Abstract [from journal]
Aim: To explore the factors that influence provider pain treatment decision making and the receipt of pain management by injured Black patients in the United States.
Design: We completed a systematic mixed studies review using a results-based convergent synthesis design.
Data source: PubMed, SCOPUS, and CINAHL were searched for articles published between 2007-2017 using the search terms "African American", "Black American", "race", "pain treatment", "pain management", and "analgesia". Twenty studies were included in this review.
Review method: A search of databases and hand-searching identified peer-reviewed published papers. The Mixed Method Appraisal Tool was used to appraise the studies.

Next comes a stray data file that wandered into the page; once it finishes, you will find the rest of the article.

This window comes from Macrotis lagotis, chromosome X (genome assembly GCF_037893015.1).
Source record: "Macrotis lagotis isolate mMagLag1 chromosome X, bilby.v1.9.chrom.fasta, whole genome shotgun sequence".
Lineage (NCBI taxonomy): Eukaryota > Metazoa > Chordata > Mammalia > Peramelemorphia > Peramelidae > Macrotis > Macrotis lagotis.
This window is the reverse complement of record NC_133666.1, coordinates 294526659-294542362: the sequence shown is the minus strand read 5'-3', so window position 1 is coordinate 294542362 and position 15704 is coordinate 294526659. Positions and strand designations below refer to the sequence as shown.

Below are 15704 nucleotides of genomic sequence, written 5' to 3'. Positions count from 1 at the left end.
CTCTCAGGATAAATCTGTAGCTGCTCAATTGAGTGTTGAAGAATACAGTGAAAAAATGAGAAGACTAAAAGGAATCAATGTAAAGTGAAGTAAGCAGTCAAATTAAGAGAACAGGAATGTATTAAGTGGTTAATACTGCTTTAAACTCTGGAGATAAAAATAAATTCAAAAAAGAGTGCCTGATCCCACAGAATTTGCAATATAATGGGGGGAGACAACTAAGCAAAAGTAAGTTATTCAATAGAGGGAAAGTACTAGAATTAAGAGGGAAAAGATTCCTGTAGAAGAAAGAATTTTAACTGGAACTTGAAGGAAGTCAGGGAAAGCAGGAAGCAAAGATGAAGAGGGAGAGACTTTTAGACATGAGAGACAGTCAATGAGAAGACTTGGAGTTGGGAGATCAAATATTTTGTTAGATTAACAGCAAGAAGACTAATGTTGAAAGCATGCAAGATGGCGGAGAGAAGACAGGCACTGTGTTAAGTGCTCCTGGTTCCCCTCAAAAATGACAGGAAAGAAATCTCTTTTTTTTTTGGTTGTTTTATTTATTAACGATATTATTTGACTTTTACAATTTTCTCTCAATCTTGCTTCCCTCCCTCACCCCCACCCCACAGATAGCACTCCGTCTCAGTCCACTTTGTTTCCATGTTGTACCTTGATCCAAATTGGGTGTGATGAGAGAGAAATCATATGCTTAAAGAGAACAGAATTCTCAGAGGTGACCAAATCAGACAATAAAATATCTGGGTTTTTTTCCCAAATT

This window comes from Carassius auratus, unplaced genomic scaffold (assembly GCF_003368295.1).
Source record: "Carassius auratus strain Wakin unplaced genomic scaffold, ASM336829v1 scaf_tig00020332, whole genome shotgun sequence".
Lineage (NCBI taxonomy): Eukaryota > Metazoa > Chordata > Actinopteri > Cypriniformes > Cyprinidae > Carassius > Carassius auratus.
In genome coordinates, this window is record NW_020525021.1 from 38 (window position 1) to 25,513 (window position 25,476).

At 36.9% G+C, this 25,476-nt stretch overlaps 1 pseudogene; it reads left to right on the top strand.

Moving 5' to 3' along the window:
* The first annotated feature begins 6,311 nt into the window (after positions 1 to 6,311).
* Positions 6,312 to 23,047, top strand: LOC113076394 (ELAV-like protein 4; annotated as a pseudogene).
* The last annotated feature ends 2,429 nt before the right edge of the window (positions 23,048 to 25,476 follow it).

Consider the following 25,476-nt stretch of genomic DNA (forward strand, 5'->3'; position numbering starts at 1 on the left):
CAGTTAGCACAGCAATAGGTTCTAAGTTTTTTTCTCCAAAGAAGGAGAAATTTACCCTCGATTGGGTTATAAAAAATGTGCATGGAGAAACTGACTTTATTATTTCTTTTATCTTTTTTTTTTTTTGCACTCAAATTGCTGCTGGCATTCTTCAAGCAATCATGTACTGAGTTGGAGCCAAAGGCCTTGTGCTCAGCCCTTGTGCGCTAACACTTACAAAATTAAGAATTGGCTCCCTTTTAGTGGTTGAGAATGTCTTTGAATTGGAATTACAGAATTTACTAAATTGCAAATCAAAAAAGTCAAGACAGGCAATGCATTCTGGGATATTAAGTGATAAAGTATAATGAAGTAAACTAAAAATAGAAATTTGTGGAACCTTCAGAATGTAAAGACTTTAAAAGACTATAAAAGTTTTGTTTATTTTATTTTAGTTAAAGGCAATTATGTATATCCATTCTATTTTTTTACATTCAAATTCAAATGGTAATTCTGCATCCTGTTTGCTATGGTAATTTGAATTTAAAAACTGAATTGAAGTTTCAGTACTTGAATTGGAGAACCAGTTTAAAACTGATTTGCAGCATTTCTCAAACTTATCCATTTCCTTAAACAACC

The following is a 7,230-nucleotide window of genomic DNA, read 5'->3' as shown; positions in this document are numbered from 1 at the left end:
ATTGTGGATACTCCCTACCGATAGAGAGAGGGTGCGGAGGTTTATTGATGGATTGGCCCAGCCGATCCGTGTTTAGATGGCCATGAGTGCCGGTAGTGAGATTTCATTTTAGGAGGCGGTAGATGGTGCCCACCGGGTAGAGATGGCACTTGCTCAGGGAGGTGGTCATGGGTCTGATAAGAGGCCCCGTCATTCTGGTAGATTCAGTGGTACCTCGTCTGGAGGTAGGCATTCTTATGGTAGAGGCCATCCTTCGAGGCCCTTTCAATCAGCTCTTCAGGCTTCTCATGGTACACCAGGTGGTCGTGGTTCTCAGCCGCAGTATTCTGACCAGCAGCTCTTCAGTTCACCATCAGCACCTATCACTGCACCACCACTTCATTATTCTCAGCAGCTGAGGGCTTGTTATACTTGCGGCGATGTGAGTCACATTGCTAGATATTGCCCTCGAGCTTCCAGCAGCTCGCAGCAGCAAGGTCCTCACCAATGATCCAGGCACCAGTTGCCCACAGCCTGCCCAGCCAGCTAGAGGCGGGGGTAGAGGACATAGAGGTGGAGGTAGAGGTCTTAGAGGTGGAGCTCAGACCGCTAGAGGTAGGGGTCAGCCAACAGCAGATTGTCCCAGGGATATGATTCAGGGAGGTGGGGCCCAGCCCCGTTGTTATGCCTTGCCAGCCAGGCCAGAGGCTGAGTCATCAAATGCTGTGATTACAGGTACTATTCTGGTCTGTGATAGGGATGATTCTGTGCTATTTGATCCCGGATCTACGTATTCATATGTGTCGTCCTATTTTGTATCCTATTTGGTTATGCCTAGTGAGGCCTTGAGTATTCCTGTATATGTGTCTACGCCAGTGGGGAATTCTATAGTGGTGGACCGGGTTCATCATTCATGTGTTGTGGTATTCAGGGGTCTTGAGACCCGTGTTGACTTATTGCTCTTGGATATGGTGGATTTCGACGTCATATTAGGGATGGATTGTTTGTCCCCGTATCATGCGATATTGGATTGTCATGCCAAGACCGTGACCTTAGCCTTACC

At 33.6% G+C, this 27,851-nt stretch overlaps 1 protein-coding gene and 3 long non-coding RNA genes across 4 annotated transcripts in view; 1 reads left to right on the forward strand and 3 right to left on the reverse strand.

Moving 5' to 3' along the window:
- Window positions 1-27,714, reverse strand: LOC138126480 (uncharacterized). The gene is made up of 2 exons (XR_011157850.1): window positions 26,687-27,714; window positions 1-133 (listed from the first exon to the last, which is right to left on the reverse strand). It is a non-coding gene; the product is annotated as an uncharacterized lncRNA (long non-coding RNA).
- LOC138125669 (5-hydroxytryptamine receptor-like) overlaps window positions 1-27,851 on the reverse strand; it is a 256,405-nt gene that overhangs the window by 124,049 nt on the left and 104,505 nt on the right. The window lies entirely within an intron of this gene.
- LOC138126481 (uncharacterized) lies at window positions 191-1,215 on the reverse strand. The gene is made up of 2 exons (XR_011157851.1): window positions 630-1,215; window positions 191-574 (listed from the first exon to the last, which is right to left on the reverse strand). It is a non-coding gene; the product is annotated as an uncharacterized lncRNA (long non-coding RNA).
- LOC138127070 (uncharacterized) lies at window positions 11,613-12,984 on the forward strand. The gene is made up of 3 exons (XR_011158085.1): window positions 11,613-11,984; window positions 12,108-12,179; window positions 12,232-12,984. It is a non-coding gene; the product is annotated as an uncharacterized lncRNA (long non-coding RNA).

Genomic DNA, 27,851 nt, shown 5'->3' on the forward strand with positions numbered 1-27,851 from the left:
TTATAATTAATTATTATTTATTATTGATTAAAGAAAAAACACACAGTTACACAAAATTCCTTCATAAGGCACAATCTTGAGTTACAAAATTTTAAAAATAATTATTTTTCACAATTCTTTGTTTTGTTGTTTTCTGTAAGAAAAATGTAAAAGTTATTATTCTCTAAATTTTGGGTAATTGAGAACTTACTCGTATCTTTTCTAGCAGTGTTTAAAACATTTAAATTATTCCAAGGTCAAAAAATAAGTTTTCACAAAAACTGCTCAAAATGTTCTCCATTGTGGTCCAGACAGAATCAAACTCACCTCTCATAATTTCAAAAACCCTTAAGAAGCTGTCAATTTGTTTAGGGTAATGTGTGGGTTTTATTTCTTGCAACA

Results: The results indicate that healthcare provider characteristics, racial myths about pain sensitization, and assumed criminality all impact provider treatment decision making and the receipt of pain treatment by injured Black patients.
Impact: This review addresses racial disparities in pain management by focusing on the factors that impact the receipt of pain treatment by injured Black patients. The findings will have an impact on providers who prescribe pain treatment and on the patients they treat. These findings suggest that assumed criminality of certain patients can negatively impact care, which is a type of bias not frequently explored or discussed in health disparities research. This review will help inform further research in healthcare disparities and prompt providers to examine their assumptions about the patients for whom they care.
Conclusion: These results provide important areas for further study, including how assumed criminality of certain patients can negatively impact care.